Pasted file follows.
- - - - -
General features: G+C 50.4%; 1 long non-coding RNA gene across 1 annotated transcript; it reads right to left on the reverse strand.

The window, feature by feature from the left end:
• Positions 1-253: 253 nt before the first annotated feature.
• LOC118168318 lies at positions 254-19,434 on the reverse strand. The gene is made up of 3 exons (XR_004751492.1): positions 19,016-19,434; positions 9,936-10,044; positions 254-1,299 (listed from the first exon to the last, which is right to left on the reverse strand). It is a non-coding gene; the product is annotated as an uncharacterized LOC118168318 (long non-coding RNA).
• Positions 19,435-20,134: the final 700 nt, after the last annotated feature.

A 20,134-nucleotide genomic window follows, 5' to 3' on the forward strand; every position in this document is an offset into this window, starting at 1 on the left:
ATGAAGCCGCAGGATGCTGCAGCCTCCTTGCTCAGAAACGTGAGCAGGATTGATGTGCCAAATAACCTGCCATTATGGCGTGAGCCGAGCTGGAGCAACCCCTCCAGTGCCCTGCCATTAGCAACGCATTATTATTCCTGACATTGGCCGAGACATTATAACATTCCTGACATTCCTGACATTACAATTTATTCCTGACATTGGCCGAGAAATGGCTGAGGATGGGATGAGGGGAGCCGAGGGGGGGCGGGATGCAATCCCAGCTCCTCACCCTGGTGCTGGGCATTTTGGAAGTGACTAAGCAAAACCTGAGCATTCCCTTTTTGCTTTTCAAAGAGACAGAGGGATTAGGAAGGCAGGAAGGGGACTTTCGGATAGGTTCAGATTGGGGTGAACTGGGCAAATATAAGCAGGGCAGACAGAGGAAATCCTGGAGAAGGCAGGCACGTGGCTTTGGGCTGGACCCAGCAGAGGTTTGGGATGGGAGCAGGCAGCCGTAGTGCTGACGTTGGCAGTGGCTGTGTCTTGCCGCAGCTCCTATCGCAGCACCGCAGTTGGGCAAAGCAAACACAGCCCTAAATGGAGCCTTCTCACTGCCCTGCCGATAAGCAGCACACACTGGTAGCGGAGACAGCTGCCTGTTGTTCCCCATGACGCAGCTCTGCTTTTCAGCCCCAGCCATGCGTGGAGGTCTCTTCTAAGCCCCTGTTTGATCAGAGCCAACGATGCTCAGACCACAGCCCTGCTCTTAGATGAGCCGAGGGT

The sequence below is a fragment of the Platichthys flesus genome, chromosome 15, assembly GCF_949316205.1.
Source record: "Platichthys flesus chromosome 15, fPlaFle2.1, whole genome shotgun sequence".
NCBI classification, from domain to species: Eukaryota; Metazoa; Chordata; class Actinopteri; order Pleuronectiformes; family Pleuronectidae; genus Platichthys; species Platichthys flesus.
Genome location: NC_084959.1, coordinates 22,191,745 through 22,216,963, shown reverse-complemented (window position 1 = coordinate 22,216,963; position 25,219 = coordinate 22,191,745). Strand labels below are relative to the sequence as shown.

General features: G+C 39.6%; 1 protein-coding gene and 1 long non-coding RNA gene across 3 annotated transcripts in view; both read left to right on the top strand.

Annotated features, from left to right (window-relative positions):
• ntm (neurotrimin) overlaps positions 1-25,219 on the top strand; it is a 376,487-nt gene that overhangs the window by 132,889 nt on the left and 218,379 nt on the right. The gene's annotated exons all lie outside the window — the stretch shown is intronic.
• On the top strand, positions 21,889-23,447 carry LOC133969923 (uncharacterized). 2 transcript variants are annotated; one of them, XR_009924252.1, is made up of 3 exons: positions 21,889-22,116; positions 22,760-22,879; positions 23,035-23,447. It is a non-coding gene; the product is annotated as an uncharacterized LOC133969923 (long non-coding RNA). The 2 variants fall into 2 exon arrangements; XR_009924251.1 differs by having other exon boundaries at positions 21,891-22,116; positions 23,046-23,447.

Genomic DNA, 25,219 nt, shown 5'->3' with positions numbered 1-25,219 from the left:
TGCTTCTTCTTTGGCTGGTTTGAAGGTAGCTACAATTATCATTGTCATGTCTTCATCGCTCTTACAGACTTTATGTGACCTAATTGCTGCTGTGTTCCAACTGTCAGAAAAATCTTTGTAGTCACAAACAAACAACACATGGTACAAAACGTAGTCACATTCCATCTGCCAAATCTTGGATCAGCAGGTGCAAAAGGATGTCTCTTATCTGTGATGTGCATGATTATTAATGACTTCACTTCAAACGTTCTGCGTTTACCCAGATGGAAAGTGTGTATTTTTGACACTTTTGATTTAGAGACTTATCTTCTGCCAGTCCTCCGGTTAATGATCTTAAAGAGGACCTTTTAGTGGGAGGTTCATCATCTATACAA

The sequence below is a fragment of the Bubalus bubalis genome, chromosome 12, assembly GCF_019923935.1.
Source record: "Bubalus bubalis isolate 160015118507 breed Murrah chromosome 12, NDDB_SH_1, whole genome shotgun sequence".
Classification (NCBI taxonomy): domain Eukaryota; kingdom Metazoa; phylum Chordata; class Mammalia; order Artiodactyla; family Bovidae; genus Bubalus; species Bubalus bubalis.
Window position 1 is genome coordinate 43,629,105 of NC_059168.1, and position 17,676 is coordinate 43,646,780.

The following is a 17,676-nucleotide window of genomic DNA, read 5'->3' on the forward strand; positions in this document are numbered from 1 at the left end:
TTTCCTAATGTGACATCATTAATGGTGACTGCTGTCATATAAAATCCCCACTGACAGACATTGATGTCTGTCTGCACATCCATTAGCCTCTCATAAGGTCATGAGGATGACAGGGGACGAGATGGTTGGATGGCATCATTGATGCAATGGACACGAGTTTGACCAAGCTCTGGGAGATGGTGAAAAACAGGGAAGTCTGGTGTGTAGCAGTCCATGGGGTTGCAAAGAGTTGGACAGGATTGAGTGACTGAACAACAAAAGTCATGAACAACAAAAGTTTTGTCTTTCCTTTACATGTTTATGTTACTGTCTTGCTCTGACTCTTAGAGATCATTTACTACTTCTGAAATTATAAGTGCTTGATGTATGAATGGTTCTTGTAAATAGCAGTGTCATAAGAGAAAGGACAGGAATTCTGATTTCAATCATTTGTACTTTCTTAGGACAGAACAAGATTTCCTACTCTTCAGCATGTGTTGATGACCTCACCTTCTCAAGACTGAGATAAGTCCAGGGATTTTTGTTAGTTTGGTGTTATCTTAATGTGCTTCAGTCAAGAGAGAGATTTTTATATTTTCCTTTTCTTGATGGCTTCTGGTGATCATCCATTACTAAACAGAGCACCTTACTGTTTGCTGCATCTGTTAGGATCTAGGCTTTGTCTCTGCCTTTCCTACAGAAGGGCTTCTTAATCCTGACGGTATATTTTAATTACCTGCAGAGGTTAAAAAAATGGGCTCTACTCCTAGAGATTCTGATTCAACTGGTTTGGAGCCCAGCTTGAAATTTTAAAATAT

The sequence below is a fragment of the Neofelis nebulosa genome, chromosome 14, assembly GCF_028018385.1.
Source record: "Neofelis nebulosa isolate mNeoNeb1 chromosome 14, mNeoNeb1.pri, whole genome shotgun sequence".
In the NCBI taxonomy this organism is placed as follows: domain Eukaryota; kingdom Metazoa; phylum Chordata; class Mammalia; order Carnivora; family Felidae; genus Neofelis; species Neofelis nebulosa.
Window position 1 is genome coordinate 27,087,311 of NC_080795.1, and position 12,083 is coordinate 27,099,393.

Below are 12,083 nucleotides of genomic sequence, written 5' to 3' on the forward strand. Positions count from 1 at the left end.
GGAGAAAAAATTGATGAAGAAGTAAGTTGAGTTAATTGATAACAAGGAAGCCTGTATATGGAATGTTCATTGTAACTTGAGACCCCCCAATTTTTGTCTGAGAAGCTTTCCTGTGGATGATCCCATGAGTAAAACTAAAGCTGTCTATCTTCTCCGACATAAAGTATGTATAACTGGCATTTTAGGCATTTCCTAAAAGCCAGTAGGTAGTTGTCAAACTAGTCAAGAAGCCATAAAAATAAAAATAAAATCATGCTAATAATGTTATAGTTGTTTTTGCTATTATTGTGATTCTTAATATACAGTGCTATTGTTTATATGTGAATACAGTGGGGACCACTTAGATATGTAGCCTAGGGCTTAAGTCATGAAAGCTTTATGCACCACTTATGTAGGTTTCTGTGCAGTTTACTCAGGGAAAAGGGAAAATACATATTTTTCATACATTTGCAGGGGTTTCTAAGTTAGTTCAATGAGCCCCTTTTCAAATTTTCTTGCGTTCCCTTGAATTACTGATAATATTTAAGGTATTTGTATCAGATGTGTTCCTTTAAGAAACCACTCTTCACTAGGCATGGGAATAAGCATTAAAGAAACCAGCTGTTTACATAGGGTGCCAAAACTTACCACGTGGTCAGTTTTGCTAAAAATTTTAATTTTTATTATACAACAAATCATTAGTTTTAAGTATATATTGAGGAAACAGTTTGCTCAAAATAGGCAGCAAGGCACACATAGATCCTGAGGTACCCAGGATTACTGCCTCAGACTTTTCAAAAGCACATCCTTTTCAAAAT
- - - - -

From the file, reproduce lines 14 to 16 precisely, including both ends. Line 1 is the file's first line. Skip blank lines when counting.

• ntm (neurotrimin) overlaps positions 1-25,219 on the top strand; it is a 376,487-nt gene that overhangs the window by 132,889 nt on the left and 218,379 nt on the right. The gene's annotated exons all lie outside the window — the stretch shown is intronic.
• On the top strand, positions 21,889-23,447 carry LOC133969923 (uncharacterized). 2 transcript variants are annotated; one of them, XR_009924252.1, is made up of 3 exons: positions 21,889-22,116; positions 22,760-22,879; positions 23,035-23,447. It is a non-coding gene; the product is annotated as an uncharacterized LOC133969923 (long non-coding RNA). The 2 variants fall into 2 exon arrangements; XR_009924251.1 differs by having other exon boundaries at positions 21,891-22,116; positions 23,046-23,447.

Genomic DNA, 25,219 nt, shown 5'->3' with positions numbered 1-25,219 from the left: